Umang P. Gupta

Date:   Friday , November 21, 2008

Age 50 years
Place of Birth Patiala

Residence San Mateo, CA

Family Wife Ruth, daughter Anjali, 18;son Kashi, 11.old.

Came to the U.S. 1971

Education B.Tech (Chemical Engg.) - IIT, Kanpur, 1971; MBA , Kent State University, 1972.

First job and career Financial/systems analyst at Copperweld Steel Ohio, 1972-73.

Company started Gupta Technologies

Year did an IPO 1993

Year became millionaire 1986, courtesy of Oracle

Favorite charity “ PARCA,” a Bay Area organization devoted to the needs of developmentally disabled children and adults including those with Down’s Syndrome, autism, and cerebral palsy.

Lifetime goals -

Net worth Over $100 million

Philosophy of life Strive not to be a man of success but of value -- Einstein

Most inspired by My parents

Most excited by

Most expensive thing ever bought My first home -- I bought it with Oracle stock in 1986.

Umang Gupta’s late father worked in India’s Labor Ministry, retiring as deputy chief labor commissioner, and his mother is a politician who fought notably for the rights of coal miners in Dhanbad, Bihar. Gupta says he grew up with strong nationalistic feelings but didn’t follow on either of his parents’ footsteps. He almost followed his grandfather’s into the army but at the last minute turned down an offer to join the National Defense Academy. Instead, he joined the Indian Institute of Technology, Kanpur where he studied chemical engineering. Unsurprisingly, he then proceeded to the United States, but uncommonly for the 1970s, he came to study management, not technology.

He has lived in the US for close to three decades and has done stints at major corporations including IBM and Oracle, where he was employee number 17. Professionals of his generation rarely had an entrepreneurial bent, and he didn’t either, according to Gupta. That is, he didn’t until he understood the opportunities available in the US.

In 1984, he started Gupta Technologies, which did seminal work in client-server technologies and SQL database servers for PCs. With no venture capital available until later, Gupta bootstrapped the company early on. He took Gupta Technologies public in 1993, when a company needed to be profitable before it could go public. Gupta Technologies had to show four consecutive profitable quarters before the market would accept an initial public offering of the company’s stock. According to Gupta, the company was the first software company founded by an Indian to go public.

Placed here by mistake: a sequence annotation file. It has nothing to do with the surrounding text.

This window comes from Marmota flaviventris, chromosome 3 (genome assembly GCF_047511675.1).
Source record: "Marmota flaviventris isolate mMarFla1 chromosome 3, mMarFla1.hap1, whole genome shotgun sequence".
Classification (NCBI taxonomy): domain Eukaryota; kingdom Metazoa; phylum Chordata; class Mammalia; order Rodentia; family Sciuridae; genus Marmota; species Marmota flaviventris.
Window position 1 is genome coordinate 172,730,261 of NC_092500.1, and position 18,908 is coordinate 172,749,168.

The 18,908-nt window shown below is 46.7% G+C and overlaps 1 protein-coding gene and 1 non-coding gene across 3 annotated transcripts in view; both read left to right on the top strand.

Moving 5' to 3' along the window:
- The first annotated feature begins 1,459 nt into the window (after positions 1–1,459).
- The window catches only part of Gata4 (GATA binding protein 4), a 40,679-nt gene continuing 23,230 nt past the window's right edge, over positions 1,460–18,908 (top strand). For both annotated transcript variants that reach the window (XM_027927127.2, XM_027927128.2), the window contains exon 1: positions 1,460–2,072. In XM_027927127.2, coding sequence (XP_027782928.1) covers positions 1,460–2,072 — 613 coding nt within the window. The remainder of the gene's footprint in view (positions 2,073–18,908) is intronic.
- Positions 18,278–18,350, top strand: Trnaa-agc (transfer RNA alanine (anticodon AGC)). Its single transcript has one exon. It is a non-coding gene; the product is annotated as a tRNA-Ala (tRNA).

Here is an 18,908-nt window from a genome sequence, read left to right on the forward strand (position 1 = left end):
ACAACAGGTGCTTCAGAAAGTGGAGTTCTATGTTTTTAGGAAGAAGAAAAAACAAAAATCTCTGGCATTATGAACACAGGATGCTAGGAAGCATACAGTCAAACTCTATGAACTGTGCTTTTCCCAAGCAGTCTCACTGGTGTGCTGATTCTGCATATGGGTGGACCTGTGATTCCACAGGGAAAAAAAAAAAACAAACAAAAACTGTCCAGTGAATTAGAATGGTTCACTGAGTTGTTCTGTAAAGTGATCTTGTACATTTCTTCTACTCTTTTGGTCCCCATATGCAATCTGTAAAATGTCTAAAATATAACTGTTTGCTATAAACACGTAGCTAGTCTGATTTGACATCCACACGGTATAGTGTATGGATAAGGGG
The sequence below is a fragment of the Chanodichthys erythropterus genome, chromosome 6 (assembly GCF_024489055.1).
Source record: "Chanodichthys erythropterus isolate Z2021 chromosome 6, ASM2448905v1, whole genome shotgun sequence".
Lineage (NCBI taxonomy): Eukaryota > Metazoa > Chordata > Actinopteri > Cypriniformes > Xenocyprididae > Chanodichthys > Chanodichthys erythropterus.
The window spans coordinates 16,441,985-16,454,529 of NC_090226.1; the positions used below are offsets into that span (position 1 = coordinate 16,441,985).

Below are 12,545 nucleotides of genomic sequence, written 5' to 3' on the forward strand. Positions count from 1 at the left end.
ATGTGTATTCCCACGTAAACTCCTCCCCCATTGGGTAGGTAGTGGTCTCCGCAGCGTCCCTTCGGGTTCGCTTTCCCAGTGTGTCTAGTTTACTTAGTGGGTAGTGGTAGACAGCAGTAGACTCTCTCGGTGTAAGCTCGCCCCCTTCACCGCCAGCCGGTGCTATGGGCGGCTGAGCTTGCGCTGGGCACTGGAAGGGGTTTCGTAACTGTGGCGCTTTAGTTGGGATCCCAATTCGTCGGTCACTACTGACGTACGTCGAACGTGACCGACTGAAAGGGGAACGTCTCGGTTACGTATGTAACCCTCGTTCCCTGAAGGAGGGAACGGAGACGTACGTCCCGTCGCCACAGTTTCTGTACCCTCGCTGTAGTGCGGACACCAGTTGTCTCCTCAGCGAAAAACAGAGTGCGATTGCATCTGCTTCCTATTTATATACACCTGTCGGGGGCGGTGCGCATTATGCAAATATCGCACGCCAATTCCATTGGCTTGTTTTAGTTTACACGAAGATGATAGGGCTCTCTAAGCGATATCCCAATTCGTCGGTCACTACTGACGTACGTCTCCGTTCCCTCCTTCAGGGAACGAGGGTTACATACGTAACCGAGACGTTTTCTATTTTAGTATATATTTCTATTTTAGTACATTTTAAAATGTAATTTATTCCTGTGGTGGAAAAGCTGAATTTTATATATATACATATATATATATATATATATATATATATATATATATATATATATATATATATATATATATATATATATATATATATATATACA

Last year, Gupta took another company public, Keynote Systems. It took much less effort and the company was also able to attract venture capital more easily, Gupta says. The 50-year-old entered Keynote Systems as an angel investor in the middle of 1997, and by the end of the year had become the CEO, helping to shape the company’s growth.

Keynote took upon itself the critical task of evaluating and measuring the performance of the Internet and its constituent Web sites. It remained a behind-the-scenes player but shot into public prominence when leading Web sites such as Yahoo, eBay and E-Trade, among others, suffered massive outages caused by denial-of-service attacks. When these attacks occurred, almost everybody turned to Keynote’s “war room” to learn about it.

Gupta says Keynote was started because some people realized that the Internet might be vulnerable to such attacks, and needs a world-class monitoring agency. The company has installed computer “probes” worldwide to monitor the functioning of the Internet and Gupta claims a 90 percent market share.

He envisions Keynote as an “Internet quality authority” or a “J.D. Power of the Internet.” He is taking Keynote down the path of becoming a monitor of e-commerce, reporting information on, say, how long it takes to execute a trade on the site of an online brokerage.

The veteran says a fundamental lesson he has learnt in his career is: technology alone is not enough for a business to become successful. It has to be combined with marketing and operations.

Bala Murali Krishna